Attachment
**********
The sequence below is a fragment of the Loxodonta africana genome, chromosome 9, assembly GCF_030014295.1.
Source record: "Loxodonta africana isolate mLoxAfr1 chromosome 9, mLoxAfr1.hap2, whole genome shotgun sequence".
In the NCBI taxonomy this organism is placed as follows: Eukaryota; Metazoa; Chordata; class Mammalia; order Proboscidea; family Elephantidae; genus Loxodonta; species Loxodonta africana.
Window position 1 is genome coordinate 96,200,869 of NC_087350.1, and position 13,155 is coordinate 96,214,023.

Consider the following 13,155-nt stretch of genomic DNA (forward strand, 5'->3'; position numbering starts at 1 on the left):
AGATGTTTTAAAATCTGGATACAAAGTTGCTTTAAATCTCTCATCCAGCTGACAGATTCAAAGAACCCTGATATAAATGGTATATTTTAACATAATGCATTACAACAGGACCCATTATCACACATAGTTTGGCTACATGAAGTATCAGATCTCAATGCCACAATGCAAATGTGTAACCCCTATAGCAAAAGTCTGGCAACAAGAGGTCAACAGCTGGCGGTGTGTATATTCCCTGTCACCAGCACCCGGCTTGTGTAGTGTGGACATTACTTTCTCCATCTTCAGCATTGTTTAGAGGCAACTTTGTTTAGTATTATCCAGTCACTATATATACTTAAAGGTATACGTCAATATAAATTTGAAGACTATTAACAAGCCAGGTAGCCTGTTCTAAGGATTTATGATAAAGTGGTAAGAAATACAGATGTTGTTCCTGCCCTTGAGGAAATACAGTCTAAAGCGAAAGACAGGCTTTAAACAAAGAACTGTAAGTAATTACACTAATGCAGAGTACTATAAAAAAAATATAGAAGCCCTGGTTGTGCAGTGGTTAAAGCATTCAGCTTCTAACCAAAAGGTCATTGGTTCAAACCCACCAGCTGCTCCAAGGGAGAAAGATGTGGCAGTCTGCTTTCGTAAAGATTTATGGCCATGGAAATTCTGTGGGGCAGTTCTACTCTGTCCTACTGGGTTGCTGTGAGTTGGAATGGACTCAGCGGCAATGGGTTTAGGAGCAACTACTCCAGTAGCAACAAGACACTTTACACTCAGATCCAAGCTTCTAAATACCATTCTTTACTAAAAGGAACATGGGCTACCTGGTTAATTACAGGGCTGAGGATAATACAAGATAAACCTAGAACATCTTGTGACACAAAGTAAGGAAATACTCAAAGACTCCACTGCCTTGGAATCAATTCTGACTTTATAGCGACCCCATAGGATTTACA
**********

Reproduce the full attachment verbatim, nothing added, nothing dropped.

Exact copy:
The sequence below is a fragment of the Loxodonta africana genome, chromosome 9, assembly GCF_030014295.1.
Source record: "Loxodonta africana isolate mLoxAfr1 chromosome 9, mLoxAfr1.hap2, whole genome shotgun sequence".
In the NCBI taxonomy this organism is placed as follows: Eukaryota; Metazoa; Chordata; class Mammalia; order Proboscidea; family Elephantidae; genus Loxodonta; species Loxodonta africana.
Window position 1 is genome coordinate 96,200,869 of NC_087350.1, and position 13,155 is coordinate 96,214,023.

Consider the following 13,155-nt stretch of genomic DNA (forward strand, 5'->3'; position numbering starts at 1 on the left):
AGATGTTTTAAAATCTGGATACAAAGTTGCTTTAAATCTCTCATCCAGCTGACAGATTCAAAGAACCCTGATATAAATGGTATATTTTAACATAATGCATTACAACAGGACCCATTATCACACATAGTTTGGCTACATGAAGTATCAGATCTCAATGCCACAATGCAAATGTGTAACCCCTATAGCAAAAGTCTGGCAACAAGAGGTCAACAGCTGGCGGTGTGTATATTCCCTGTCACCAGCACCCGGCTTGTGTAGTGTGGACATTACTTTCTCCATCTTCAGCATTGTTTAGAGGCAACTTTGTTTAGTATTATCCAGTCACTATATATACTTAAAGGTATACGTCAATATAAATTTGAAGACTATTAACAAGCCAGGTAGCCTGTTCTAAGGATTTATGATAAAGTGGTAAGAAATACAGATGTTGTTCCTGCCCTTGAGGAAATACAGTCTAAAGCGAAAGACAGGCTTTAAACAAAGAACTGTAAGTAATTACACTAATGCAGAGTACTATAAAAAAAATATAGAAGCCCTGGTTGTGCAGTGGTTAAAGCATTCAGCTTCTAACCAAAAGGTCATTGGTTCAAACCCACCAGCTGCTCCAAGGGAGAAAGATGTGGCAGTCTGCTTTCGTAAAGATTTATGGCCATGGAAATTCTGTGGGGCAGTTCTACTCTGTCCTACTGGGTTGCTGTGAGTTGGAATGGACTCAGCGGCAATGGGTTTAGGAGCAACTACTCCAGTAGCAACAAGACACTTTACACTCAGATCCAAGCTTCTAAATACCATTCTTTACTAAAAGGAACATGGGCTACCTGGTTAATTACAGGGCTGAGGATAATACAAGATAAACCTAGAACATCTTGTGACACAAAGTAAGGAAATACTCAAAGACTCCACTGCCTTGGAATCAATTCTGACTTTATAGCGACCCCATAGGATTTACA